Heads-up you are likely to have 7 to 8 big blinds or less the majority of the time. Your default can be based on SAGE (a simple and ‘unexploitable’ system for heads-up play, learn more here). If your opponent is very tight or extremely loose then you can tweak your play to take advantage of this. Tight players heads-up will lose a lot of money over time – so make sure you do not fall into this habit. With extreme short stacks, you can and should be pushing the majority of hands you are dealt when first to act!
Super-Turbo SNG Strategy – Starting Hands And All-In / Fold Hands
I left these extra pointers on starting hands and push-fold ranges to the end. First because this article was already long enough - and second, because there are so many variables which affect your choice of both hands and ranges. These include the ability of your opponents, number of opponents, stack sizes, blind sizes, stage of the game and the presence of one or more huge stacks or micro-stacks at the tables... and that is before we even get to softer factors like your table image and the flow of the game in previous hands.
Early position is a dangerous place to be in a Super-Turbo game, and smaller pairs or ace high hands with small kickers are very dangerous. Your opponents are desperate to call you, and will do so with some shocking hands – mucking those small pairs / ace-rag saves you the pain of being dominated (less than 30% to win) when you are called. Of course, if the oncoming blind is about to destroy your fold equity then any ace can look like a monster!
Late position is the opposite, with only one or two opponents you can get aggressive with just about anything and still have a positive expectation. You still need to adjust for the particular opponents and muck the weakest hands. Remember, if you steal every single time it is folded to you in position then someone will ‘take a stand’ soon enough – so some folds are useful.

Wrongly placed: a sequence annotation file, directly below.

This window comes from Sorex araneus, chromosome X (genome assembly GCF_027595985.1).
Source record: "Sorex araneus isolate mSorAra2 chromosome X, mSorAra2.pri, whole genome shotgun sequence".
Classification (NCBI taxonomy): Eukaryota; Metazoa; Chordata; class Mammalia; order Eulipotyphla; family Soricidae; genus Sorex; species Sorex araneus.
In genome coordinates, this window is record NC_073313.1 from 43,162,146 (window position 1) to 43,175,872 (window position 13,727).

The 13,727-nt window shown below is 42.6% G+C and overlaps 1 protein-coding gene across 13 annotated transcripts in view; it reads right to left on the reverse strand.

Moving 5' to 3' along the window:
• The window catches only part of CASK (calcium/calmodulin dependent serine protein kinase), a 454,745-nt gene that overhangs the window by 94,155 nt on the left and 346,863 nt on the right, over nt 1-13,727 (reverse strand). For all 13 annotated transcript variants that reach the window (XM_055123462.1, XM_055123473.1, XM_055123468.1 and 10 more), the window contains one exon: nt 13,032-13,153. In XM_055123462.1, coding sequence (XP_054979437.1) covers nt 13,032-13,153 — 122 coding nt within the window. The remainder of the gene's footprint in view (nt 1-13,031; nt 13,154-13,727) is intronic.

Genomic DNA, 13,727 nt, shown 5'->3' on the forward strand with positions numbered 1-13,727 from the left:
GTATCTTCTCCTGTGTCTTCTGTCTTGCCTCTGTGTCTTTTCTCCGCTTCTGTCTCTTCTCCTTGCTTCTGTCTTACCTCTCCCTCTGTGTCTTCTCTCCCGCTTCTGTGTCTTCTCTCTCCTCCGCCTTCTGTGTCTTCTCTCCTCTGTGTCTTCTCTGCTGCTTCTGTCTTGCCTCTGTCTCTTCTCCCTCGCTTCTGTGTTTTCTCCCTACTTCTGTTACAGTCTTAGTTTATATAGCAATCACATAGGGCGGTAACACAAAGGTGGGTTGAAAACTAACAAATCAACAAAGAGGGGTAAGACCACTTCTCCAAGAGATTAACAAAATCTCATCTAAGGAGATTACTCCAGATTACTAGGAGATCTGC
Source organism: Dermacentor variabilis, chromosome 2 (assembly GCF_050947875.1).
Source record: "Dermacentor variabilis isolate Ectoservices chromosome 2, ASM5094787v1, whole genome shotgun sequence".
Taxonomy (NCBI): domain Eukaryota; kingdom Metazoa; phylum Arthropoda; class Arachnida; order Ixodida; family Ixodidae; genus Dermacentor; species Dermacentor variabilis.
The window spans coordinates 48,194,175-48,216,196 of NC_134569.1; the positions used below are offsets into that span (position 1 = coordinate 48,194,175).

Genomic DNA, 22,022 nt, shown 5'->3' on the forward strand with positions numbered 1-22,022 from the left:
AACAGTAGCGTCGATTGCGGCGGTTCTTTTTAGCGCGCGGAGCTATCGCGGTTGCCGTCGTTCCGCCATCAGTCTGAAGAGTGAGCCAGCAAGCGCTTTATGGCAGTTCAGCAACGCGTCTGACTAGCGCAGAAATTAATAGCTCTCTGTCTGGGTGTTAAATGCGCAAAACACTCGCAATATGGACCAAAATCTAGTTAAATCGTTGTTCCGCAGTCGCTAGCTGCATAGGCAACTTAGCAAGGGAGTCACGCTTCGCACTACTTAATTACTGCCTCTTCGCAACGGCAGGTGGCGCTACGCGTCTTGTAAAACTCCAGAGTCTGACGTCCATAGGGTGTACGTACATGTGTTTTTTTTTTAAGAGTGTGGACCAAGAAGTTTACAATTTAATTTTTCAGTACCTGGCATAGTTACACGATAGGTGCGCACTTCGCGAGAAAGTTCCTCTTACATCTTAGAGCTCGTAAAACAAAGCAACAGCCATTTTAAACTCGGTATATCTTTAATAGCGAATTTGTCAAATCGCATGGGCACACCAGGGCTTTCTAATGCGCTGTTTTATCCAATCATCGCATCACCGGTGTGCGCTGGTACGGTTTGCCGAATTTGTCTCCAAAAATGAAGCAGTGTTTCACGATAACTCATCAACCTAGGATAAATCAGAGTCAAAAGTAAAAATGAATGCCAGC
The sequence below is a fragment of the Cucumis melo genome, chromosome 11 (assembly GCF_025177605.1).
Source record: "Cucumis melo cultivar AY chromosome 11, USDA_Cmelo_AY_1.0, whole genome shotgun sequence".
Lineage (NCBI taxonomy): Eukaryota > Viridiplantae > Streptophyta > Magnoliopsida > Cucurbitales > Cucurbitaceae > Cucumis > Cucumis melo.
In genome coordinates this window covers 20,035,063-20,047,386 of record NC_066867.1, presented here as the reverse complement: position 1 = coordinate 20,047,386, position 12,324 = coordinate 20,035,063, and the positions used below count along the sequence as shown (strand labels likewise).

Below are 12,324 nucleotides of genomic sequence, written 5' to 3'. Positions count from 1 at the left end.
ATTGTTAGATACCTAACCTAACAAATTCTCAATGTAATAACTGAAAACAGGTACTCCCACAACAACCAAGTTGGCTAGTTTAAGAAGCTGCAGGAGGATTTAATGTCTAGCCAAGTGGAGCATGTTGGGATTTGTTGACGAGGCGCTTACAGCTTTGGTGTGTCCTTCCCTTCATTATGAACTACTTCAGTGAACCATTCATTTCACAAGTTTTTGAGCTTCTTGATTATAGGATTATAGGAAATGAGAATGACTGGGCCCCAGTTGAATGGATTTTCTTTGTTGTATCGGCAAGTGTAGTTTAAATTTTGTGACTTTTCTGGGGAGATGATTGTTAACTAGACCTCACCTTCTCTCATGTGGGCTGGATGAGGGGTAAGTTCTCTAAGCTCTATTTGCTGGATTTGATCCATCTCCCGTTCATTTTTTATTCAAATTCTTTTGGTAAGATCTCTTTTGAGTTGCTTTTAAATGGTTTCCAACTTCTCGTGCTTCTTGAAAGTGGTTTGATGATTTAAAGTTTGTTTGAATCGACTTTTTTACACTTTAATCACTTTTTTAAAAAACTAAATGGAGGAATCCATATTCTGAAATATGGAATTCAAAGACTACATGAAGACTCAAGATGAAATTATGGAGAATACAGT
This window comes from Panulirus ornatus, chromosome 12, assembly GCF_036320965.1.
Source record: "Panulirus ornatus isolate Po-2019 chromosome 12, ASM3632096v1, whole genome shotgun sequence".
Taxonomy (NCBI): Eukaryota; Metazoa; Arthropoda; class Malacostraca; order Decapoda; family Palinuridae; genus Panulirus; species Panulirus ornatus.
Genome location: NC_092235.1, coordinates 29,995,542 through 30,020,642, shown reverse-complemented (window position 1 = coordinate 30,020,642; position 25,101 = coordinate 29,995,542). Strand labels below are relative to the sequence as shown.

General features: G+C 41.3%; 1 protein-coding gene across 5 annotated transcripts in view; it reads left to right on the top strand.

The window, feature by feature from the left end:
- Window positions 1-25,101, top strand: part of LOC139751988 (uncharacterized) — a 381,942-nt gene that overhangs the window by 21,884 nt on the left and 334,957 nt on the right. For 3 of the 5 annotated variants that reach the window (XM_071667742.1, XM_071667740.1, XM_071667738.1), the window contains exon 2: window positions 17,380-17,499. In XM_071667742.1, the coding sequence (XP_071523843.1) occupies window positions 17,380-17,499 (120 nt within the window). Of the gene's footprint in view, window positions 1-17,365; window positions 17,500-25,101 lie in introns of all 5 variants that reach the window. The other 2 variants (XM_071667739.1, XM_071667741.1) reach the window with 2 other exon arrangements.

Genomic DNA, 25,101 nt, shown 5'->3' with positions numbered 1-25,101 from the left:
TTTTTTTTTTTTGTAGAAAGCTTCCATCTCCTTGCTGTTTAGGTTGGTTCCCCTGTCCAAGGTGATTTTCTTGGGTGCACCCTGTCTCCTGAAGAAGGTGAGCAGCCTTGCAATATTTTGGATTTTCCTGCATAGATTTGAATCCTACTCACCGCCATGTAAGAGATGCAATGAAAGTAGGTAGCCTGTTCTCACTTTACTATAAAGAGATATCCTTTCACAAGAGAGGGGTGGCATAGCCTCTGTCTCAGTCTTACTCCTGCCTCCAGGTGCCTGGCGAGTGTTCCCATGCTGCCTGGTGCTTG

All-In Or Fold Overview
As I have mentioned, you really do need an understanding of ICM to get the most from push-fold poker. As a guideline you should be calling with around 30% of the hands you expect your opponent to push with when holding 10BB stacks. For example, if you believe your opponent pushes 60% of hands from the button, then you should call with the top 20% of hands only. This is a starting point only, and many situations will be even tighter! It is never enough to just ‘beat your opponents range’, you need some extra. If this seems tight then you really need to study SNG Wiz now and see how tight bubble calling ranges can get when the math is taken into consideration.
Instead of calling all-ins, you should push all-in often yourself. You need to decide on your opponents calling range and use this as an estimate for how often you will be called. For example, if you believe a tight opponent only calls 15% of the time then you steal the blinds 85% and win a showdown against that tight range approx. 30% of the time with the top 60% of hands. Working out your gains and losses in chips is the first step, you also need to focus on the equity gain / loss as you approach the bubble.
Finally, and especially as you move up the buy-in levels and play against better opponents, you need to start working with the concept of equilibrium. For example, if I know that you are pushing x% of hands, I can calculate my ideal calling range to exploit this, however if you know that I am changing you can switch your raising range to Z% to take advantage… and so on. You need to stay aggressive and positive in hyper-turbo poker, but you also need to switch your game from time to time to prevent regulars from taking advantage of you!
Well, this turned into a very long article - just one last thing, a plug for my SNG course, 'Planet Mark's SNG Blueprint'. This takes players to the point of winning $16+ per hour grinding SNGs over 4 separate e-mailed parts. It is free (I made it to publicise this site) and keeps on getting amazing feedback. Grab your copy now!